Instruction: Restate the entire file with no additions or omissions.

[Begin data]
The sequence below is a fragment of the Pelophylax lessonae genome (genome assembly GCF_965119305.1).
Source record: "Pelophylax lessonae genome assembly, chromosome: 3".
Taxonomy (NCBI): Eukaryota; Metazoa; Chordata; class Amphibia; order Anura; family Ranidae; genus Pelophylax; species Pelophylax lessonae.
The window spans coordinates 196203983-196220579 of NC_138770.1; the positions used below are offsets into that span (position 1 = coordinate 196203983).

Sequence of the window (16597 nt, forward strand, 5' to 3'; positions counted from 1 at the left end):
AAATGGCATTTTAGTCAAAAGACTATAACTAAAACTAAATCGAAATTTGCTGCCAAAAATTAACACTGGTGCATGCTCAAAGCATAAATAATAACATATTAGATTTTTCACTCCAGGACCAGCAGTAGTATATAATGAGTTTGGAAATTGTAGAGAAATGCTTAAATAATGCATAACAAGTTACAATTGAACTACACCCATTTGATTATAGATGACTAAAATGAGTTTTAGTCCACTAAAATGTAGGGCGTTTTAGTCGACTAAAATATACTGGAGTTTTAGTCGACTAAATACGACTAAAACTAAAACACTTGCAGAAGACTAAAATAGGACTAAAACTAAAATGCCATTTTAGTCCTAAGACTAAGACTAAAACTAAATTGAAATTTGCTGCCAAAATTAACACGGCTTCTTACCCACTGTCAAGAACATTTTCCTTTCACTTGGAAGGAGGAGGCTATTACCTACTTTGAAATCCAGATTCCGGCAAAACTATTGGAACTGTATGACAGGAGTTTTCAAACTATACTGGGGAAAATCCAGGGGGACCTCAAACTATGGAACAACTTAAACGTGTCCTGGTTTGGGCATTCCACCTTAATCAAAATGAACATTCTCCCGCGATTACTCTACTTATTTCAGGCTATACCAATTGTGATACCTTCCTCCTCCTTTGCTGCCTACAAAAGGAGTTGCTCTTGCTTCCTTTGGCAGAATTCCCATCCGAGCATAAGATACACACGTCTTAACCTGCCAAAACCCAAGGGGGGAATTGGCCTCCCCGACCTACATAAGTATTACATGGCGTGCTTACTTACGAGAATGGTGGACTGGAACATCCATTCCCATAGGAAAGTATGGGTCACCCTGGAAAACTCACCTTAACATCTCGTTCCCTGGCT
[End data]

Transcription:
The sequence below is a fragment of the Pelophylax lessonae genome (genome assembly GCF_965119305.1).
Source record: "Pelophylax lessonae genome assembly, chromosome: 3".
Taxonomy (NCBI): Eukaryota; Metazoa; Chordata; class Amphibia; order Anura; family Ranidae; genus Pelophylax; species Pelophylax lessonae.
The window spans coordinates 196203983-196220579 of NC_138770.1; the positions used below are offsets into that span (position 1 = coordinate 196203983).

Sequence of the window (16597 nt, forward strand, 5' to 3'; positions counted from 1 at the left end):
AAATGGCATTTTAGTCAAAAGACTATAACTAAAACTAAATCGAAATTTGCTGCCAAAAATTAACACTGGTGCATGCTCAAAGCATAAATAATAACATATTAGATTTTTCACTCCAGGACCAGCAGTAGTATATAATGAGTTTGGAAATTGTAGAGAAATGCTTAAATAATGCATAACAAGTTACAATTGAACTACACCCATTTGATTATAGATGACTAAAATGAGTTTTAGTCCACTAAAATGTAGGGCGTTTTAGTCGACTAAAATATACTGGAGTTTTAGTCGACTAAATACGACTAAAACTAAAACACTTGCAGAAGACTAAAATAGGACTAAAACTAAAATGCCATTTTAGTCCTAAGACTAAGACTAAAACTAAATTGAAATTTGCTGCCAAAATTAACACGGCTTCTTACCCACTGTCAAGAACATTTTCCTTTCACTTGGAAGGAGGAGGCTATTACCTACTTTGAAATCCAGATTCCGGCAAAACTATTGGAACTGTATGACAGGAGTTTTCAAACTATACTGGGGAAAATCCAGGGGGACCTCAAACTATGGAACAACTTAAACGTGTCCTGGTTTGGGCATTCCACCTTAATCAAAATGAACATTCTCCCGCGATTACTCTACTTATTTCAGGCTATACCAATTGTGATACCTTCCTCCTCCTTTGCTGCCTACAAAAGGAGTTGCTCTTGCTTCCTTTGGCAGAATTCCCATCCGAGCATAAGATACACACGTCTTAACCTGCCAAAACCCAAGGGGGGAATTGGCCTCCCCGACCTACATAAGTATTACATGGCGTGCTTACTTACGAGAATGGTGGACTGGAACATCCATTCCCATAGGAAAGTATGGGTCACCCTGGAAAACTCACCTTAACATCTCGTTCCCTGGCT